Photo: Looking west-northwest to Mount Muir from the Highwood Valley
- 2758 m (9,050ft)
- Naming History
Located on the continental divide in the Elk River and upper Highwood River Valleys; south buttress of Weary Creek Gap
Range: High Rock
Major Valley: Highwood
Visible from Highway: 40S
Named for: Muir, Alexander (Alexander Muir was the composer of "The Maple Leaf Forever" which was written in 1867.)
Mount Muir is in a special location as it is the northernmost peak in the High Rock Range which stretches from the Crowsnest Pass. The mountains to the north are part of the Elk Range which terminates beyond Highwood Pass. Geologically, there does not seem to be much significance to this point at which the range forming the divide changes name. However, topographically there is a change. In the Elk Range to the north the mountains form more of a continuous wall whereas to the south in the High Rock Range the mountains are generally separate entities with passes and cols beween them.
Alexander Muir is the only composer to have had a mountain of the Canadian Rockies named in his honour. He wrote the music and lyrics for "The Maple Leaf Forever" in 1867, the year of Canadian Confederation, and the song became the un-official Canadian national anthem. The lyrics of the opening verse are as follows and the predominant view of the times that the country was of "British-only" origin with a Scottish, Irish, and English heritage is clear:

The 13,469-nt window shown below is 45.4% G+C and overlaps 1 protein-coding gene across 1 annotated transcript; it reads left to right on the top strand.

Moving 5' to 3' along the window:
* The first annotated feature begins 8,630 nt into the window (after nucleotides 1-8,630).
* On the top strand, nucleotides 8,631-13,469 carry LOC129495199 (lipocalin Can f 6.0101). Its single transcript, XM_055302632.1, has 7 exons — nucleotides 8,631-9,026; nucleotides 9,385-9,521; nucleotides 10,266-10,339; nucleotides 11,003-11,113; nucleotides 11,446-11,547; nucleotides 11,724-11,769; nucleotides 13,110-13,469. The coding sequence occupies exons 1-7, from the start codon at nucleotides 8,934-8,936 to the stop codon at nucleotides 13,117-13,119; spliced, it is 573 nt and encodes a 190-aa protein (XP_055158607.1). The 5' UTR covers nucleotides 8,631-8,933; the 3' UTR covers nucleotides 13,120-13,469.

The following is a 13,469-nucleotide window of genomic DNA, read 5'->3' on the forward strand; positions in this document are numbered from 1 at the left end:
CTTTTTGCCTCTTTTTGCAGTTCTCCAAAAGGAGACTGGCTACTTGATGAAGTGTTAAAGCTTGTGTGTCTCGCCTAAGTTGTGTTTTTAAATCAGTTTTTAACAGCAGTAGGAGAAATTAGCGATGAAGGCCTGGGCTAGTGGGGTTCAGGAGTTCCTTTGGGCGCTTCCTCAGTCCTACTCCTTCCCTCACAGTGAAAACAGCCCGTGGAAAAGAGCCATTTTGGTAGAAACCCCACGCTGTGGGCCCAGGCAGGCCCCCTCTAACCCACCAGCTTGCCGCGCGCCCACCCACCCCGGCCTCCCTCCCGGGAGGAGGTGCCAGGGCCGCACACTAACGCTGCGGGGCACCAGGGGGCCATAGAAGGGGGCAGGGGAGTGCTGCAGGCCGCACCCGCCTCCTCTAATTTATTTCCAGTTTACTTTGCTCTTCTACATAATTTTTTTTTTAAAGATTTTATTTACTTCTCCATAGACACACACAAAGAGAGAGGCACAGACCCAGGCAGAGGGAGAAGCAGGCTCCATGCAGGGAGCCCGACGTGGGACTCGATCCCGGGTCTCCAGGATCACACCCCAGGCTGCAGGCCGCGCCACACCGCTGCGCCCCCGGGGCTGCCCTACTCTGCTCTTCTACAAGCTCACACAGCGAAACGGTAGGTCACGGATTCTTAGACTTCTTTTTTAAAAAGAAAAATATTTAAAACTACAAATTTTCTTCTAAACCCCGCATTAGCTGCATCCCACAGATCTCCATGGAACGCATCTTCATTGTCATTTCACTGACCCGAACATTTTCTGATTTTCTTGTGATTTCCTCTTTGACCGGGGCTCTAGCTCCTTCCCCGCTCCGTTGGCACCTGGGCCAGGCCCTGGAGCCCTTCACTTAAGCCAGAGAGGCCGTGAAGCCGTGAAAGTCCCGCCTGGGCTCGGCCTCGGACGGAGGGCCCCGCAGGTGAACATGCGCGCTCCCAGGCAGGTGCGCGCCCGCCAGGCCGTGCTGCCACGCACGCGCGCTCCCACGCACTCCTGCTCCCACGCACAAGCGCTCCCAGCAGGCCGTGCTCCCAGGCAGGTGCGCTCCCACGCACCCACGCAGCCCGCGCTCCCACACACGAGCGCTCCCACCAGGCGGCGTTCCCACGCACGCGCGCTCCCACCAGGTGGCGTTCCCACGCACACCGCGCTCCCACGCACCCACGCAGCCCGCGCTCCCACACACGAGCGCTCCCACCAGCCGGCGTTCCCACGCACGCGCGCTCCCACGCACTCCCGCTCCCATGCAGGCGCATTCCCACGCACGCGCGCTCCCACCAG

In days of yore, from Britain's shore,
Wolfe the dauntless hero came,
And planted firm Britannia's flag,
On Canada's fair domain.
Here may it wave, our boast, our pride,
And joined in love together,
The thistle, shamrock, rose entwine,
The Maple Leaf Forever.
Written originally in French, "O'Canada" was first performed in Quebec in 1880 and English lyrics were not written until 1908. At the time of the First World War and the Interprovincial Boundary Survey, "O'Canada" was becoming the best known patriotic song in the country but "traditionalists," as it appears survey commissioners Arthur Wheeler and Richard Cautley may have been, obviously still held "The Maple Leaf Forever" in high regard.
The pass which separates Mount Muir and Mount McPhail was named Weary Creek Gap after Weary Creek, which flows from the pass into British Columbia. From this vantage point the pass is hidden behind a high grassy ridge which stretches east from the steep cliffs of Mount Muir. The pass was known as the Elk Trail Pass to the Stoney Indians who have a legend which describes how all the elk from the Bow to the Crowsnest travelled through this pass from the heavily hunted Alberta side to the Elk Valley in British Columbia.